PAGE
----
If husband and wife each have simple wills leaving everything to each other; there is no separate property; total combined marital estate is below $10 million; all real property is titled in both names; spouses are listed as primary beneficiary on all retirement accounts, as well as investment and bank accounts that aren't already held jointly; then, is there any benefit in creating a living trust? Either in California or in North Carolina?
Yes. There are multiple benefits having a trust.
1. Your life can go on as you wish, should you be disabled at any time.
2. No probate fees (statutory percentages) and delays.
3. It’s private.
This is general advice. You are anonymous. If you PM me i won’t know what it’s about.
A Trust is used to avoid Probate (not a problem for a married couple owning everything jointly unless you die together, but once one of you is alone it is a big savings after their death), to lower estate taxes (not a problem currently but that can change), to control the funds after your death (like haunting your heirs!), and for nursing home planning. A Trust will protect your assets from pay back to the government if they pay for your nursing home care (Medi-Cal) so you can leave the assets to your heirs. It can protect heirs with Special Needs. A Trust also provides a mechanism for someone to manage your assets if you become incapacitated.
If either of you becomes incapacitated, the fully funded Trust avoids the Conservatorship filing (due to ERISA changes or other statutory changes, affecting third party financial entities' business conduct).
If both of you become incapacitated, the Successor Trustee is able to manage and apportion assets according to your respective needs.
The Survivor of you will have full use of the assets, which can be designed to include some income tax benefits (with a GRAT or a GRIT).
An Attorney consultation ~ with candor and confidentiality ~ can result in specific legal advice about your situation (and its documents) based on the statutes and case law. Why? Because this e-response is for information but is not construed "legal advice" for any particular case or client, just an explanation in response to what you posted. So this response creates NEITHER an Attorney-Client relationship NOR an Attorney-Client privilege ~ because everything is public, for all to see. For specific advice about your particular concerns or situation, consult an Attorney as a Fiduciary to you, with that 1-way Duty to you. This e-response is neither an advertisement nor a solicitation.
Once you have passed away, no one can set up a trust for you. So, by definition, you need to set up a trust while you are alive. In California, if your assets total $150,000 or more, your loved ones will almost assuredly be forced to go through the year-long probate court process to transfer assets from one of you to the other. Even if you are able to plan around the probate court for the first of you to pass away, the second one's estate will need to go through the probate court to be transferred to your children, charities or whomever you want.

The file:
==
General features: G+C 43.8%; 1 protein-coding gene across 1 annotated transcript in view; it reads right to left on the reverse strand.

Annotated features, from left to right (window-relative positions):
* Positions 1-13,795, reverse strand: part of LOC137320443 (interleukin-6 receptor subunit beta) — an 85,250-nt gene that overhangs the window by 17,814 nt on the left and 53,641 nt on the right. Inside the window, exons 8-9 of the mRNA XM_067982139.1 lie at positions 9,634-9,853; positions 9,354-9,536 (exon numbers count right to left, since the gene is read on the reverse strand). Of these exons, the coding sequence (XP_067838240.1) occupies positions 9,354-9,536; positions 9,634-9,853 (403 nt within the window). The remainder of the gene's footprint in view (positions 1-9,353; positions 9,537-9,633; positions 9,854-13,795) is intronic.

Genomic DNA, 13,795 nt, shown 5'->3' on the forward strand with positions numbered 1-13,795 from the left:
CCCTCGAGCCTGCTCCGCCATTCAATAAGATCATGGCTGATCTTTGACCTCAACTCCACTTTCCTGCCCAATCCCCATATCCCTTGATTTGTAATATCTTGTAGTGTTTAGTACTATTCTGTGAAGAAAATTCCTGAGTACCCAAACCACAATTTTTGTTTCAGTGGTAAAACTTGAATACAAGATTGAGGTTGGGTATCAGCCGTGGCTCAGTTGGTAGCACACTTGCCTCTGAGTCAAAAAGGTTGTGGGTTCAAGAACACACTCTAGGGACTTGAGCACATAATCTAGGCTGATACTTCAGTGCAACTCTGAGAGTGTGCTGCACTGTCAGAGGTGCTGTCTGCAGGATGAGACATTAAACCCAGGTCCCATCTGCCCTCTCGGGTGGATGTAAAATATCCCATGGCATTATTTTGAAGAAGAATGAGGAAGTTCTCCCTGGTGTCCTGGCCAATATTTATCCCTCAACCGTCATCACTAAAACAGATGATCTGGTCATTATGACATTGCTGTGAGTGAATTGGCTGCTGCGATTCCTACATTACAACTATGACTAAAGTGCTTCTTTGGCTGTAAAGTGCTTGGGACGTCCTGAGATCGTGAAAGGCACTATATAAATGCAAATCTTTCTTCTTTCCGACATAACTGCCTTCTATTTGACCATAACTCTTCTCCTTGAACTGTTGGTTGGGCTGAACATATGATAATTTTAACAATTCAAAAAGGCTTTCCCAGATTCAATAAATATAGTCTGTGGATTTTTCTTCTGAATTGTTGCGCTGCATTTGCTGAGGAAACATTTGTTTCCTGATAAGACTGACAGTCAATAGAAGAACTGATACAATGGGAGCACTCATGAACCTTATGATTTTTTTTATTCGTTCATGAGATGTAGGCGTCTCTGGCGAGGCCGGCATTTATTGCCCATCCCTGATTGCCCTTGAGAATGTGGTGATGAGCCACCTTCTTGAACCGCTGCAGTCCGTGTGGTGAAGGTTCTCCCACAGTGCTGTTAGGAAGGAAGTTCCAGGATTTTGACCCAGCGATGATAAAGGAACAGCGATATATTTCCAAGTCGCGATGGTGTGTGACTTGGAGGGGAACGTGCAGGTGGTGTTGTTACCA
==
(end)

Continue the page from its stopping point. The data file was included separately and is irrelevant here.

Trusts cover both the period of time you are alive, but incapacitated, and the period after your passing, so there are other benefits to having a trust while you are alive.
Please know lawyers make approximately ten times (10x) the money when people DON'T plan because lawyers get more than a year's worth of legal work vs. the two to three weeks it may take to prepare a trust and trust-related documents. So, if lawyers are telling you to set up a trust, it is definitely in YOUR best interest, not the lawyer's. Go see a lawyer today. It will make your loved one's lives so much easier. Truly.
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I agree with the attorneys above. A trust would definitely provide you with benefits you do not obtain through your current estate planning, such as: avoidance of probate (and the time and fees that come along with that process); protection of your assets and insurance that they will be used for your benefit if either or both of you become disabled during your lives; protection of assets from recovery for Medi-Cal payments made on your behalf; avoiding the need for a conservatorship of either you or your husband if incapacity becomes an issue (benefits from a retirment or life insurance payout would likely need to be held by either a trust or a conservatorship if the beneficiary is incapacitated).
The Trust is well worth the cost.
This communication does not establish an attorney-client relationship. The information provided is not legal advice and is provided solely for educational purpose. Unless you receive advice under legal representation of a licensed attorney in your state, do not take any action, postpone any action, or decline to take any proposed action based on my response. The information provided herein is based on my knowledge of the laws of the State of California, the only state in which I am licensed to practice law. The response I provide is based solely on the limited information in the question posted and it is extremely likely that my response would change in the event I had further dialogue with you or gained additional information.
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